9. Is a hybrid solution that optimally accelerates both rasterization (for primary rays) and ray tracing (for secondary rays) a practical and desirable use of silicon? Are the functional units that optimally accelerate each enough alike to make this practical, or so different as to require a significant duplication of silicon to support an efficient hybrid solution?

    10. If you believe ray tracing makes sense for primary rays, is the reasoning that in future workloads, that will become a negligible part of the computation power needed, so it doesn't make sense to implement fixed-function rasterization? Obviously, ignore this question depending on your previous answers.

    11. For shadows, do you believe ray tracing would "kill off" the use of shadow maps? Or do you think they're still useful because they can be filtered efficiently to give nice pseudo-soft shadows?

    12. If you believe shadow maps still make sense in a ray tracing future, any idea what ray tracing would allow there that rasterization doesn't? Logarithmic shadow maps, perhaps?

    13. On the subject of ray tracing vs rasterization scaling, one graphics researcher we consulted had this to say: "This is simply untrue... ray tracing scales terribly without an acceleration structure, and with a similar acceleration structure (for LOD and hierarchical occlusion culling), rasterization scales just as well." What would you say in response to such an argument?

    14. Some documents we've seen seem to feel that increasing scene complexity, as defined by number of triangles on the screen, is where ray tracing really begins to shine. It is our experience that most people tend to think of "correct" shadowing/illumination as ray tracing's strong point. . . so why would a high number of triangles be the determiner for having a performance advantage vs rasterization?

    15. Performant ray tracing implementations need to store geometry data into spatial subdivision structures (octrees, kd-tree, etc). This works well for static geometry, but games can have loads of dynamic geometry. Even something as trivial as skeletal animations can completely change relationships between triangles belonging to the same mesh. How will you efficiently update spatial subdivision structures for these kind of applications? Wouldn't the scaling advantage diminish if the acceleration structures had to be rebuilt?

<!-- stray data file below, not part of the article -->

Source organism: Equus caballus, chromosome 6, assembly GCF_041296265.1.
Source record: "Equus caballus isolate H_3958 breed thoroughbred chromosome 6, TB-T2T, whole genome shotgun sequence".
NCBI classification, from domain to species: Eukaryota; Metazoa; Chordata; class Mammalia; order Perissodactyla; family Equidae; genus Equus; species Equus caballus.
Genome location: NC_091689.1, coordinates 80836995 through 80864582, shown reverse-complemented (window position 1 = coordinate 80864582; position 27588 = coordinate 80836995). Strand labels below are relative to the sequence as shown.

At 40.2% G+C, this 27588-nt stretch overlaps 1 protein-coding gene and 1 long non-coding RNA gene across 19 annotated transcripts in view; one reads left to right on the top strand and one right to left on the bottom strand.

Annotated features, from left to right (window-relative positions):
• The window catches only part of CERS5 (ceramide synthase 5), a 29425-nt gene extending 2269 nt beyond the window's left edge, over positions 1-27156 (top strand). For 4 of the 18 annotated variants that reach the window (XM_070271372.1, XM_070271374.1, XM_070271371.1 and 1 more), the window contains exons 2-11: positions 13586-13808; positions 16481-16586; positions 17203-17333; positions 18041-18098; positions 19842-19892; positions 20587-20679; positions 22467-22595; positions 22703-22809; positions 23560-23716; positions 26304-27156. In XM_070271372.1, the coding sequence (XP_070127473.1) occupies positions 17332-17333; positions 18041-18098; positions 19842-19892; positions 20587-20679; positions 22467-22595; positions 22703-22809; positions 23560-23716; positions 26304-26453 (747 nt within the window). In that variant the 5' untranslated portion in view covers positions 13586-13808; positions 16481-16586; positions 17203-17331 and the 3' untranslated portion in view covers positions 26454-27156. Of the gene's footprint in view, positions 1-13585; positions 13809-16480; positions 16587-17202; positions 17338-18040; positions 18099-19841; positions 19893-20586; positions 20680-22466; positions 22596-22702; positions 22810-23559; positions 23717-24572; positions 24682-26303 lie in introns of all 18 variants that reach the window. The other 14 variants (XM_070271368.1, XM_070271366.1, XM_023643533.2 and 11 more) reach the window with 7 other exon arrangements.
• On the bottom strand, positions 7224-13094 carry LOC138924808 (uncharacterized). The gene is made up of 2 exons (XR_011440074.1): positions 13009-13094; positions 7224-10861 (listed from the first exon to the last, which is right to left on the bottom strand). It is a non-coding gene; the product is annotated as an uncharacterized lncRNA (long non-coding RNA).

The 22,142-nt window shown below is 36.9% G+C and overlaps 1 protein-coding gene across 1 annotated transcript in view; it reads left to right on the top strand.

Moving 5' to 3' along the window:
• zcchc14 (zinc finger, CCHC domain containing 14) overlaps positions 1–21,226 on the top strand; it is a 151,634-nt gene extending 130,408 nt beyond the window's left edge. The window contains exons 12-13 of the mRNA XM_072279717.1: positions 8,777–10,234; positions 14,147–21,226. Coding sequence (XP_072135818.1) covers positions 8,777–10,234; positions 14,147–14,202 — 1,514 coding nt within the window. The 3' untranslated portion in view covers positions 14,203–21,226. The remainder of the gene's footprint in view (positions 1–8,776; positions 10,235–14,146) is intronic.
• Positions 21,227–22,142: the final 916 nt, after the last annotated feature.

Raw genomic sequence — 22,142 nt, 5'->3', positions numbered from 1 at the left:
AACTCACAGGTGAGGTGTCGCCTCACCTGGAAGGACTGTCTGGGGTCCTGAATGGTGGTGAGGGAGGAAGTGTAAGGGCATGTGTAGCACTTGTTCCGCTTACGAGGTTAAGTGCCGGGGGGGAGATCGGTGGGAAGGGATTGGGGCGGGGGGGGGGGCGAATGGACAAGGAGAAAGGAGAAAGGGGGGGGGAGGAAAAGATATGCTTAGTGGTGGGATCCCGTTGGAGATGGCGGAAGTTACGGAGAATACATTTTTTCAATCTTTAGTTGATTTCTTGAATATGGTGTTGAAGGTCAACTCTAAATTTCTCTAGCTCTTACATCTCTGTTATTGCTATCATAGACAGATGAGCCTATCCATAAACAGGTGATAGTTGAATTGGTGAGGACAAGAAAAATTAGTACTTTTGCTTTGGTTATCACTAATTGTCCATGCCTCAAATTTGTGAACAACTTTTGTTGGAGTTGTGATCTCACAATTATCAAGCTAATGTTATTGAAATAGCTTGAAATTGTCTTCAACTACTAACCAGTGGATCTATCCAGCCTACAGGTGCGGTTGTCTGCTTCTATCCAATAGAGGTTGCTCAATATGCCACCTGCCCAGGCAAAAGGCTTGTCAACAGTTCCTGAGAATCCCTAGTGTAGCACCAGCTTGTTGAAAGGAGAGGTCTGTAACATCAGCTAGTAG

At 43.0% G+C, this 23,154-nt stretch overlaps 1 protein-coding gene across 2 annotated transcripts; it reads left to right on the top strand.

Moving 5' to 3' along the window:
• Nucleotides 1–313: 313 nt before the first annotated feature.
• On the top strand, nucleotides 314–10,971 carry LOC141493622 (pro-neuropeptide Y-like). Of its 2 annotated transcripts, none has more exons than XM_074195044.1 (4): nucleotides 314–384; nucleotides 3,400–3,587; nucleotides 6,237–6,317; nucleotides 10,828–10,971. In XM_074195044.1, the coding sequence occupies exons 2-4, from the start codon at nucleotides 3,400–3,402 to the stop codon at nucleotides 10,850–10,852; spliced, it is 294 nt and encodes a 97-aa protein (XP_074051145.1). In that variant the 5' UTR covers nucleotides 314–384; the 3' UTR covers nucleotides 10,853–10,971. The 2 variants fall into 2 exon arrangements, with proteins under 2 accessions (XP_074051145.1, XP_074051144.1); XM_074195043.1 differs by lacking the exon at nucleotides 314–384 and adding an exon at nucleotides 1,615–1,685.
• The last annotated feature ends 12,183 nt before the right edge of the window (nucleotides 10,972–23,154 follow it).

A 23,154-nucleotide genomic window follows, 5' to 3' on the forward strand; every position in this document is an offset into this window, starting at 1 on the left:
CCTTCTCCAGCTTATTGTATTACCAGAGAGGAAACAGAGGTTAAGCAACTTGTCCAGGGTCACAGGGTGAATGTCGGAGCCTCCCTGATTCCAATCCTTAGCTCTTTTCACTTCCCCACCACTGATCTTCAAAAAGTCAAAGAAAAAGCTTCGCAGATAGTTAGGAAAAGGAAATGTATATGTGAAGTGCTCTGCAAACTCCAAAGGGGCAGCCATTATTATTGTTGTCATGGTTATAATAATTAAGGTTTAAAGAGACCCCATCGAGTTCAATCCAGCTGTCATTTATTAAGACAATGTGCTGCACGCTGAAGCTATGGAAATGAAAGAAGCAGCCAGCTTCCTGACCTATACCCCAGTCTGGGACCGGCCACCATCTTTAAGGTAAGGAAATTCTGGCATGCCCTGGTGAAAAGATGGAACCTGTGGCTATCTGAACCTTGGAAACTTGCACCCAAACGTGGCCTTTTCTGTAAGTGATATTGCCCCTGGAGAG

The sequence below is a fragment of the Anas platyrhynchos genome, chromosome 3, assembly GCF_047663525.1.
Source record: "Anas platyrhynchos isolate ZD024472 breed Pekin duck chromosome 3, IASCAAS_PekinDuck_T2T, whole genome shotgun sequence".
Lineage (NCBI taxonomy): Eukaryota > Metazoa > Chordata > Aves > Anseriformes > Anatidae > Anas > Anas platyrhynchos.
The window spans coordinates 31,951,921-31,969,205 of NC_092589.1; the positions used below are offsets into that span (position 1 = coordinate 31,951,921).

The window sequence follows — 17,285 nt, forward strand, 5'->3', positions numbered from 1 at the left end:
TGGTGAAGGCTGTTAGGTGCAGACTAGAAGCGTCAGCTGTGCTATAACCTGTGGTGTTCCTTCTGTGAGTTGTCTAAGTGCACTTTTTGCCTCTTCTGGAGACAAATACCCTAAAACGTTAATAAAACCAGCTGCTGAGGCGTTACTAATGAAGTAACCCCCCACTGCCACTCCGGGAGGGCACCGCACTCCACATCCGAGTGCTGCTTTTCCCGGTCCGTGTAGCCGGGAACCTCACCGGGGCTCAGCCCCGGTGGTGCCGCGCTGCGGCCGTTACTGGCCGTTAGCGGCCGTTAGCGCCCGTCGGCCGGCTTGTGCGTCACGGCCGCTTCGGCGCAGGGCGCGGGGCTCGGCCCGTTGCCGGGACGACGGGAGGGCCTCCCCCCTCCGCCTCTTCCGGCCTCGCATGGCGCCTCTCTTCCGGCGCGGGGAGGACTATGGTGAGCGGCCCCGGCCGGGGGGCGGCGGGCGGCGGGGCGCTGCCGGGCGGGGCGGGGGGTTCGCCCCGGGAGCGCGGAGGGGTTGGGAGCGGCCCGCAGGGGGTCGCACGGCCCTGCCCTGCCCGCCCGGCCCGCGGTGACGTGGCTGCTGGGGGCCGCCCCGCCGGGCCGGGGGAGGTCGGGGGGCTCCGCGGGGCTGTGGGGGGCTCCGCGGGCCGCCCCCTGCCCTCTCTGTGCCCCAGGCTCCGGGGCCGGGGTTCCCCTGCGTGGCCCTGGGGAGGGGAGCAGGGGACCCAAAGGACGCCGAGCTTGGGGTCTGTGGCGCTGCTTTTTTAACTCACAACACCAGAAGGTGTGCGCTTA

16. Some GPU-based ray tracers have had pretty good results lately - in fact, some current implementations are already significantly faster than what current CPUs can do. The GPU architecture isn't perfectly suited (branching coherence etc...) but it's a good start. So, going forward and generally speaking, what hardware advantages will Intel products bring to the table for accelerating ray tracing? Larger caches (wouldn't a SPE-like local store help?) and no "branching coherence" problem? What else?

    17. What happens to concepts like anisotropic filtering and anti-aliasing in a ray tracing world? Are they still relevant? How do they get addressed? For instance, how would anti-aliasing work with ray tracing? Assuming you're not using LODs, you're going to have micropolygons, for which the traditional answer has been supersampling. Are we missing something there? Will a ray tracing product be able to offer competitive amounts of anti-aliasing image quality with rasterization solutions in the near/mid-term?